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Raising the bar on EHRs: Getting the 21st Century Cures Act right

by John W. Mitchell, Senior Correspondent | May 20, 2015
Medical Devices
The nearly 400-page 21st Century Cures bill has had on- and off-again bipartisan support and is widely expected to be introduced in the near future. The legislation in draft form before the House Energy and Commerce Committee is attracting attention from many health care quarters, but there is much in the bill’s draft language that has raised eyebrows in the health care sector.

In its current form, the bill would broadly alter regulation of pharmaceutical and medical devices and set penalties for vendors who fail to meet electronic health records (EHRs) interoperability targets related to clinical research.

“This bill is an admission that our current system is flawed and represents an effort to deal with that issue,” Allison Murphy, legislative director for the Alliance for Natural Health – USA (ANH-USA) told DOTmed News. Adding that the bill, "seems to do little more than double down on our current pharmaceutical approach by throwing more money, not more innovation, at the problem.”

She said that ANH-USA, which has several physicians on its board, advocates nutritional and lifestyle changes to achieve population wellness goals. The alliance is particularly keen to see legislation addressing what it calls, "the number one cause of antibiotic resistance:” the non-therapeutic use of antibiotics in farm animals.

The American Hospital Association (AHA) also weighed in with concerns in a May 12 letter to Fred Upton (R-Missouri), chairman of the Energy and Commerce Committee. Although the AHA approved of the bill’s intent to share patient information for the purpose of pharmaceutical and medical device clinical study, it cautioned that such data sharing will still require an appropriate level of protection mandated under the 1996 HIPAA law.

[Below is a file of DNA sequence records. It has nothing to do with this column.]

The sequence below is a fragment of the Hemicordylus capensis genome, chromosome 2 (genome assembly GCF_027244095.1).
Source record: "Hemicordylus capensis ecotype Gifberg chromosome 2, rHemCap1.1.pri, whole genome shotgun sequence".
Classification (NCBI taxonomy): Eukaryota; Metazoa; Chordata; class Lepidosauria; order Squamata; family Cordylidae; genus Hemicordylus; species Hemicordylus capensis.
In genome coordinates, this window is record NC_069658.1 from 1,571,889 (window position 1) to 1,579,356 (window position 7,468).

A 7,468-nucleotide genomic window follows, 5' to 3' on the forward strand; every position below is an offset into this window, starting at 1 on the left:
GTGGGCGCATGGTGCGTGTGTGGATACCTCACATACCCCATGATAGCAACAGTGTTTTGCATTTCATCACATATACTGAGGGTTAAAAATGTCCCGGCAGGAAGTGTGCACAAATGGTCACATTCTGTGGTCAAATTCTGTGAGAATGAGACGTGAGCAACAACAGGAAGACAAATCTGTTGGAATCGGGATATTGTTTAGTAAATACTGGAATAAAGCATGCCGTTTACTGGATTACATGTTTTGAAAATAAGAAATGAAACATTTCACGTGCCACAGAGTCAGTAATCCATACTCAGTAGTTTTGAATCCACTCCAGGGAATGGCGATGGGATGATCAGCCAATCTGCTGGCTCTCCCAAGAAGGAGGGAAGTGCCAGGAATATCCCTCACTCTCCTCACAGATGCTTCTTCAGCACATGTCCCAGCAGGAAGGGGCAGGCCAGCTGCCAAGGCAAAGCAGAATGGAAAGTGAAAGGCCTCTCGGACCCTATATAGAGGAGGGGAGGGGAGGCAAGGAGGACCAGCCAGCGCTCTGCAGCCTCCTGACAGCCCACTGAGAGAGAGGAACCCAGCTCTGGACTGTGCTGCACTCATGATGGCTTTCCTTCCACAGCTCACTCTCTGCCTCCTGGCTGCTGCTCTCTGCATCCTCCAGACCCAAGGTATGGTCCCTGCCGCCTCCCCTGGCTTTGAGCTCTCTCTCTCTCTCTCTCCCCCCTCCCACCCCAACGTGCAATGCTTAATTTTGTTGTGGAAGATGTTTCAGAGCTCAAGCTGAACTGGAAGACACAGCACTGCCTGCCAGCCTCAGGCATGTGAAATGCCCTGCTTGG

The letter, signed by Rick Pollack, executive vice president of the AHA, raises concerns that, “the discussion draft is too broad in its use and disclosure of personal health information,” noting that the 21st Century Cures legislation does not currently require patient consent to share data for clinical research. Pollack also went on record in opposition to any cuts in hospital reimbursement to offset funding for mandates proposed within the bill.

The legislation specifies $10 million to create charter organizations to develop metrics of “interoperability” targeted at EHR vendors. These standards would be designed to ensure that there are no technical or economic barriers preventing hospitals and other providers from sharing clinical data.

Pollack also expressed concern about the bill’s requirement that Medicare publish outpatient and ambulatory services pricing information. He noted that a just-enacted law, the Medicare Access and CHIP Reauthorization Act of 2015, and the proposed 21st Century Cures Act together impose many new regulations on hospitals.

“If the committee chooses to legislate further in this area, we urge it to focus on developing policies that insure vendors are accountable for designing and supporting interoperable products,” said Pollack. He also advocated that the committee consider expanding Medicare payments for telemedicine as a solution for improving care.

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